Dandelion is an interactive universal app with a wonderful sense of style, developed as an app with a message about bullying.
There is a lot that I enjoy about this app, recently chosen as an application of special interest in the books category by iTunes.
The most striking element of this app is the sense of style, shown not quite in black and white, as more of a sepia-tone look is included, adding the slightly warmer shades of subtle desaturated browns – an interesting choice – which allows areas of the screen to pop softly, adding a vintage, almost timeless look to this app that is also quite modern-looking as seen on the screen of one’s device.
Likewise, the illustrations and simple, animated moments are gorgeous to look at as are the intriguing characters, especially that of the main character Benjamin, drawn without a face and who seems to glow from the backlit device. These images are beautiful and will stay with readers for a long time, especially the ability to blow fluff off a dandelion – lovely to explore, to be sure.
Very good narration is also included if one wishes, and I enjoy how this app and the page turns are styled to look like one is looking through a view finder, including a 3D effect that one can see when moving one’s device, as well as an artful use of mild distressing which adds a bit of texture as well.
This is the story about how Benjamin is being bullied by boys from The School for The Misguided – what to me is presumably a reformatory of sorts, “A place for Ne’er Do Wells and Bullies.” However, it is unclear to me if this is the school that he attends or has to pass by on the way to his own school.
As only one school is noted in this story, I will assume that Benjamin attends The School for The Misguided, and this is an element that I have a hard time getting past. How could this child be thrown into such an institution where he will obviously be eaten alive, as he is less than half the size of the other students and a sensitive soul who would not fare well in this environment?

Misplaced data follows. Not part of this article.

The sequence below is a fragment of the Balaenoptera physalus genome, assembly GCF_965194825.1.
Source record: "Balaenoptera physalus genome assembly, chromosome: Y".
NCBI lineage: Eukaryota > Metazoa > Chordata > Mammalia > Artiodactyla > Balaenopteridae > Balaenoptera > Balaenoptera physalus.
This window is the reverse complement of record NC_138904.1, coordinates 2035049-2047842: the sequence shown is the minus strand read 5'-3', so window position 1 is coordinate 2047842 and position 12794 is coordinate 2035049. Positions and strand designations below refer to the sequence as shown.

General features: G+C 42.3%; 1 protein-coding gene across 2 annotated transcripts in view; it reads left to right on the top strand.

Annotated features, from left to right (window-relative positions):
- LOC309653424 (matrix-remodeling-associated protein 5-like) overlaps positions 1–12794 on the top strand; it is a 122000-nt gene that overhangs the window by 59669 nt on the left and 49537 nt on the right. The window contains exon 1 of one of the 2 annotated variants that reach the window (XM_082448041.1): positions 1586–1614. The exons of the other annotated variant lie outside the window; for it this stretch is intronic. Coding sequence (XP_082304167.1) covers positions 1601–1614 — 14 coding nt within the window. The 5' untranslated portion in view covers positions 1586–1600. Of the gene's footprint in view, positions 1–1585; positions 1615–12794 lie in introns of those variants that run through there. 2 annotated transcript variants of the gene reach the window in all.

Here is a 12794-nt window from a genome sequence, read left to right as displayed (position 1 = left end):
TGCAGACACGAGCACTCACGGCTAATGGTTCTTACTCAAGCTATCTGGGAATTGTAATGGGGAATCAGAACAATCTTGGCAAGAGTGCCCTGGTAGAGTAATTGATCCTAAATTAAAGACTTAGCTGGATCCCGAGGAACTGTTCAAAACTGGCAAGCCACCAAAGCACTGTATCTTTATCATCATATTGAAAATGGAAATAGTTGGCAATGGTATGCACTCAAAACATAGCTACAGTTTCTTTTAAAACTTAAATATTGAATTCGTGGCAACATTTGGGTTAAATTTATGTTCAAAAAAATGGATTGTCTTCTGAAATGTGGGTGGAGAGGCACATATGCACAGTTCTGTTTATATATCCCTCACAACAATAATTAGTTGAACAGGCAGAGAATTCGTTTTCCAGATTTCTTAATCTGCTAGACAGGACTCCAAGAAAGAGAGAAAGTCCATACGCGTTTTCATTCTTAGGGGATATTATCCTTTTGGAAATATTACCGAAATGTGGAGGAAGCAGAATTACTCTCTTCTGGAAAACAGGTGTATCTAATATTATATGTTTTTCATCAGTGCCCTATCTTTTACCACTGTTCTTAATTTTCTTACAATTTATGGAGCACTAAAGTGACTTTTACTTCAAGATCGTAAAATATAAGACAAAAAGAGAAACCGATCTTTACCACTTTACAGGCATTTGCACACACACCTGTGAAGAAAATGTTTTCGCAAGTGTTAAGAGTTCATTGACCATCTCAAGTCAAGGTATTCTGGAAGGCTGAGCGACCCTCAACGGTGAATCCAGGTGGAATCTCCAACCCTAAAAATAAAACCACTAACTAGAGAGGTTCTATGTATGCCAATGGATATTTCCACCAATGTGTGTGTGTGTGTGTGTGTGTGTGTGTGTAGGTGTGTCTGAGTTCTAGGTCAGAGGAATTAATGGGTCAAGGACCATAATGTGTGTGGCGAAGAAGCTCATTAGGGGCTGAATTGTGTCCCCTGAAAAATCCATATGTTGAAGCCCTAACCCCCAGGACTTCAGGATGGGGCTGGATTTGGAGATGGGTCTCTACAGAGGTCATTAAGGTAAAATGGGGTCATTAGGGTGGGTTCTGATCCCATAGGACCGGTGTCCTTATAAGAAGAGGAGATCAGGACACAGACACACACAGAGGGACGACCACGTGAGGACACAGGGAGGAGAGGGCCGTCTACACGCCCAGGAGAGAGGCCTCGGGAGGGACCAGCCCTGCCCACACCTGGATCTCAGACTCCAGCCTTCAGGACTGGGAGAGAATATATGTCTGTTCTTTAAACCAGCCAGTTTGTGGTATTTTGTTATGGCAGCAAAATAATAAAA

It is worth noting that Benjamin is not just being teased, he is being physically harmed, needing to tend to wounds. Because of all this, while blowing on dandelions, he begins to make wishes for the school to disappear, which never happens, but he learns from these dandelions how to let go of his fears and and gain confidence.
I find many of the elements of this app quite moving, such as the included music and imagery.
I do find the actual story, written in rhyme, to be underwhelming. yet if one wants to take away from this tale a sense of confidence and a lack of being afraid, this I welcome them to do so.
For me, it may have worked better if the main character were dealing with a different sort of bully, more subtle in the approach, such as an outsider girl dealing with “mean girls,” who could possibly rise above the mental daggers thrown her way, but if one is being physically harmed by dangerous teens with one foot in jail, confidence will go only so far.
I have no doubt that the chance to blow the dandelion fluff as well as the mythology of Benjamin making his wishes will be moving to anyone reading or listening to this story, but with the setup included here, more than inner confidence is needed to deal with the situation as it has been written, leading me to struggle to understand the message of this application.
The Wonderful Wizard of Oz for iPad is Random House Digital’s app based on the classic children’s book of the same name.